By Jack Quinn, Social Manager at Dublin School of English
Dublin School of English (DSE) has been using social media extensively since 2009. We have had a significant response from students, teachers and partners on our various social media sites, we therefore decided to look at practical applications of social media as an educational tool in the classroom. This provides the Sonett Project with background on the practical issues of the use of social media in the classroom.
DSE uses social media in a variety of different ways. Naturally, we use it as a strategic marketing tool: reinforcing company branding, highlighting the school’s selling propositions, priming prospective customers and driving traffic to our principal website. This is very much standard usage of social media for any forward-thinking business with a broad internationally based clientele. However, as an educational institution social media goes far beyond marketing. It is effectively a way for students from all over the world to stay in touch. We have created a strong, vibrant community of students – past and present – teachers, management and partners. We use it to disseminate information, highlight special offers, run surveys, competitions, advertise jobs, accommodation vacancies, school news, articles/blogs and cultural events. This is instrumental in educating students on all aspects of Irish culture and history, not just in the pedagogic sense, but in a manner whereby students can participate in the process – contributing their chapter to the story of Ireland, connecting them to DSE, Dublin and indeed the entire country, past, present and future. It serves as a forum for students, a medium where they can share their photos, videos and stories. Indeed user content is where there is a exciting opportunity to bring Social Media into the classroom.
While our Twitter functions as a ‘microblog newsletter’ posting links to what’s going on in Ireland in any given week, Facebook, YouTube and Pinterest have the most potential for practical applications in the classroom. To date teachers have prepared students, set them research topics and tasks such as Internet research and on-the-street surveys, then filmed a variety of songs, comedy sketches, drama shorts and informal documentaries in the classroom. This has proven a excellent way for students to use the English they have learned with us freely and in an exciting engaging way. Presenting students with tasks like this is an ideal way for them to practise their spoken English, taking it out of the textbook and into their mouths. We have noted that inhibitions and insecurities are lost when there is an element of fun involved. The result of these projects speak for themselves on our Youtube site and students are generally enthusiastic about having their projects uploaded for their teachers, friends and family to see.
In a similar, way our Facebook site serves as a forum for students. Teachers will tell students that they are going to be allowed use their mobile devises in class as part of a lesson. They put students into pairs and instruct them to tell each other what they would like to say on Facebook about DSE, Dublin or any aspect of their stay. They then write down a short piece on the subject. They pass the blog to their partner, who tries to spot errors in it. They discuss their work and how to improve it. The teacher monitors, helping out where they feel necessary but generally focusing on auto-correction so that students get the most from the exercise. When they have finished, they are allowed take out their mobile devises and post them on our Facebook page.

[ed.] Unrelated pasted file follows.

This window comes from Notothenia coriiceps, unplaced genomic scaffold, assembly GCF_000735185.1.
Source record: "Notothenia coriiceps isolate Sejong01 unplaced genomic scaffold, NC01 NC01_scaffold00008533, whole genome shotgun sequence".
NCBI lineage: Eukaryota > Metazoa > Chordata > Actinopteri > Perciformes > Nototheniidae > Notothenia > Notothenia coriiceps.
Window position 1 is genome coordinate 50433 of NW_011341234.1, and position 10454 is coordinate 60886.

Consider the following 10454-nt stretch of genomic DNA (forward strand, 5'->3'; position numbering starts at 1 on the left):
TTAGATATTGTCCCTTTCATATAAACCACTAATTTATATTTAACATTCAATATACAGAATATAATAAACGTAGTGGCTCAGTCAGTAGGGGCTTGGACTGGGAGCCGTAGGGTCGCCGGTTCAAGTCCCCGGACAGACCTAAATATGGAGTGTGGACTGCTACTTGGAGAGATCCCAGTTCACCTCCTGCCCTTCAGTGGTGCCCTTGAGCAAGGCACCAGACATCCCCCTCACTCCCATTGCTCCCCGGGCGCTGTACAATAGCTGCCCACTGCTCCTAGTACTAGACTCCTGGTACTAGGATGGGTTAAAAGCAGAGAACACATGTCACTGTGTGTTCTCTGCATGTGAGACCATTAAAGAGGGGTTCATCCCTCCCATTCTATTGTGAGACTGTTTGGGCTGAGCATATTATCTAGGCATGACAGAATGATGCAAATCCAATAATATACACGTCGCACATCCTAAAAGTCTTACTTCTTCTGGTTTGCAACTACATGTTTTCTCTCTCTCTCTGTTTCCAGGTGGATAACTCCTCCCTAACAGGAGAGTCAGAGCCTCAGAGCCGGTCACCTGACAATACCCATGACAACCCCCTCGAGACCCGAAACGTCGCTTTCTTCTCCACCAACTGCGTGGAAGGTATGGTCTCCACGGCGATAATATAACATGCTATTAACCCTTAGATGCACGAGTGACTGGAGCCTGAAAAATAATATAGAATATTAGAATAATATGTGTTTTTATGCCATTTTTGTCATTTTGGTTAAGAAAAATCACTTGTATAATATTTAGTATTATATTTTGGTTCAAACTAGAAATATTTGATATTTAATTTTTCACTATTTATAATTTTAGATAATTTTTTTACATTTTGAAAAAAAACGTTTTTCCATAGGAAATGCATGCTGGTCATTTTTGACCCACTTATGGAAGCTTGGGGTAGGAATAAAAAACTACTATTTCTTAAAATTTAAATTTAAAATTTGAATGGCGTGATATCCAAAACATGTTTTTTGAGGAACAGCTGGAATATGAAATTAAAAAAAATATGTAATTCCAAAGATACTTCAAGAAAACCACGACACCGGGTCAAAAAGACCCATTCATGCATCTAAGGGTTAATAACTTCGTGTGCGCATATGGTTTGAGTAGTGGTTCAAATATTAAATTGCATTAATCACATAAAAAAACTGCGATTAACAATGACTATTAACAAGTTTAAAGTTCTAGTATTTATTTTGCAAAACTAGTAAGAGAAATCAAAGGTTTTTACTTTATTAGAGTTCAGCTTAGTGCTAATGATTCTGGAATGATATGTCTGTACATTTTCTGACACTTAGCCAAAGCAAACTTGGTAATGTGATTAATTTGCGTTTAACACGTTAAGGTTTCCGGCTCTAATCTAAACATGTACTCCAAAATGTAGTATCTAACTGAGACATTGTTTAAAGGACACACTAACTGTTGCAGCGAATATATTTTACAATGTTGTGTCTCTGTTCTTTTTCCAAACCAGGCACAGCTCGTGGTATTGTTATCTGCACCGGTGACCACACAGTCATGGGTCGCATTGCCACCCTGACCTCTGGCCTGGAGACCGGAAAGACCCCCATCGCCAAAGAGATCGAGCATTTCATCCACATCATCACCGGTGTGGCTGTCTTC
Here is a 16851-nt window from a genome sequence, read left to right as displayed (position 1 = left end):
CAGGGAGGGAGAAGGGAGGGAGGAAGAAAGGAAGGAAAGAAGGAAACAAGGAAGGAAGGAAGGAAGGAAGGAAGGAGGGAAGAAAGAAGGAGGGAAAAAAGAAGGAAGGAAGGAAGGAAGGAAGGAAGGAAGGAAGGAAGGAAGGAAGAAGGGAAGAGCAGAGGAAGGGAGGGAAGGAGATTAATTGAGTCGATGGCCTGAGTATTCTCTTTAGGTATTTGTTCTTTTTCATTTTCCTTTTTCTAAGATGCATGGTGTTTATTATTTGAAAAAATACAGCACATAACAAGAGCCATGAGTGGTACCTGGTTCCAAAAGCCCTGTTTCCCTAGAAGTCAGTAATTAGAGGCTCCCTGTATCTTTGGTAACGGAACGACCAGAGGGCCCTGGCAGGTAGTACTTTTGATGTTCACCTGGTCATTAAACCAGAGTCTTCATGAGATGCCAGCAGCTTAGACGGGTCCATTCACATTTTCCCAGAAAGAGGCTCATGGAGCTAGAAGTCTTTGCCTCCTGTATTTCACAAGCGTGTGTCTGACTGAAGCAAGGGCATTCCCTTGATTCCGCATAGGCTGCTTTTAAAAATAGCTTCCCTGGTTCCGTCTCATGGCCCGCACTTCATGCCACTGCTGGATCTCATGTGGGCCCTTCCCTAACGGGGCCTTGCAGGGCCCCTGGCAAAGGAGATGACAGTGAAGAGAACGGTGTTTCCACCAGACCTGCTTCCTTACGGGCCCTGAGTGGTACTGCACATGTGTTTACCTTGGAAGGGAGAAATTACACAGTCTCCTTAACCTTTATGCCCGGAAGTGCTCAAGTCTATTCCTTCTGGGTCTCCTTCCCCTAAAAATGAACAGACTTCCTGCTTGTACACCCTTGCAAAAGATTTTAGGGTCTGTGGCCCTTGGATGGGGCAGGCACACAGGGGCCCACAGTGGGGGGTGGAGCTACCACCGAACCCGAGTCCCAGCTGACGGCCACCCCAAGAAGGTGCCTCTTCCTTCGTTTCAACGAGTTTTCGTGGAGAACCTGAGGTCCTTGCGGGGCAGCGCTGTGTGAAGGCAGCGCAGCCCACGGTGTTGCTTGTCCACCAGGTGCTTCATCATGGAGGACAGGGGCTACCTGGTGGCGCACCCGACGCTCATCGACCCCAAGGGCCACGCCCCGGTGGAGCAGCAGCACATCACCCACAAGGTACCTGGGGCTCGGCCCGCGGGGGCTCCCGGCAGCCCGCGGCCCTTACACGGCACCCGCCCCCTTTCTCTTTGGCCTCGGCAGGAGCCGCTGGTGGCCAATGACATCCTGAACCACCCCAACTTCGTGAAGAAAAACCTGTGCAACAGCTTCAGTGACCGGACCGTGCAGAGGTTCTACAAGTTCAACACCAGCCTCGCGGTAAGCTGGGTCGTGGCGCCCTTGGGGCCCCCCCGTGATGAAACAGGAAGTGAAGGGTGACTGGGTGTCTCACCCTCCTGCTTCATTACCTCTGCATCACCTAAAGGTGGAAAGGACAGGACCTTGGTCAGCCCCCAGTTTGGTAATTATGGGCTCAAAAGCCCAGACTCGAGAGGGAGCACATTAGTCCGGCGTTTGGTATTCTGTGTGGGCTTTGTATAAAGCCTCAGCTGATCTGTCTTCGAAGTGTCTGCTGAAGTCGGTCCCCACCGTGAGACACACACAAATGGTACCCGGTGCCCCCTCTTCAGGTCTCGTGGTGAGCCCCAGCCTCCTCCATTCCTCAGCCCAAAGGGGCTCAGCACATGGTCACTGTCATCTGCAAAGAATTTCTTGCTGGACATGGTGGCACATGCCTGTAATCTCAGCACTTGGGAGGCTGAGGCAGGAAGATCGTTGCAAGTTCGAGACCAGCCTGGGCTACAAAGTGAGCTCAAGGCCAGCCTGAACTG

We will be using LinkedIn to create a profession network of past present and trainee teachers. It is therefore not relevant to this discussion.
While Flicker (like Picassa et al) serves as an effective gallery, Pinterest is a much more interesting platform for our purposes with its ‘cross pollination’ functionality regarding a wide range of related subjects of interest and the discussion they will inspire. Pinterest will be used primarily for arts and crafts in our Summer School. Students will be instructed by their art teacher to photograph various things while out on excursions. They will then upload them to our Pinterest site. In the next arts and crafts sessions the teacher will ask the students to explain why they chose such an item and what artistic medium they feel would best suit its expression; be it painting, clay modelling or jewellery making, or whatever medium is appropriate. Once students have completed their reproduction on the photograph, it will be uploaded along side the original. This can then be used to stimulate comparative conversation and discussion in the classroom. This may be shared with family and friends in Ireland and back home. Indeed, all of our social media sites are interconnected, feeding into each other; videos on YouTube are posted on Facebook and this will be the same for art projects. Other students will view these projects, comment on them and share them, hence creating a wider conversation within our international community.
In conclusion it must be said that while the educational applications of social media are very much in their infancy, there is no doubt that they will be far reaching. Students have embraced social media on scale that has never been seen before, making the world a smaller place. English is the lingua franca of The Internet, this fact must be exploited in order to further English language learning in an exciting, dynamic, engaging way.
Jack Quinn is the social manager of the DSE. As well as being responsible for the various social media platforms mentioned he organises the tour and excursion programmes of the DSE and has been known to give the odd tune on the guitar.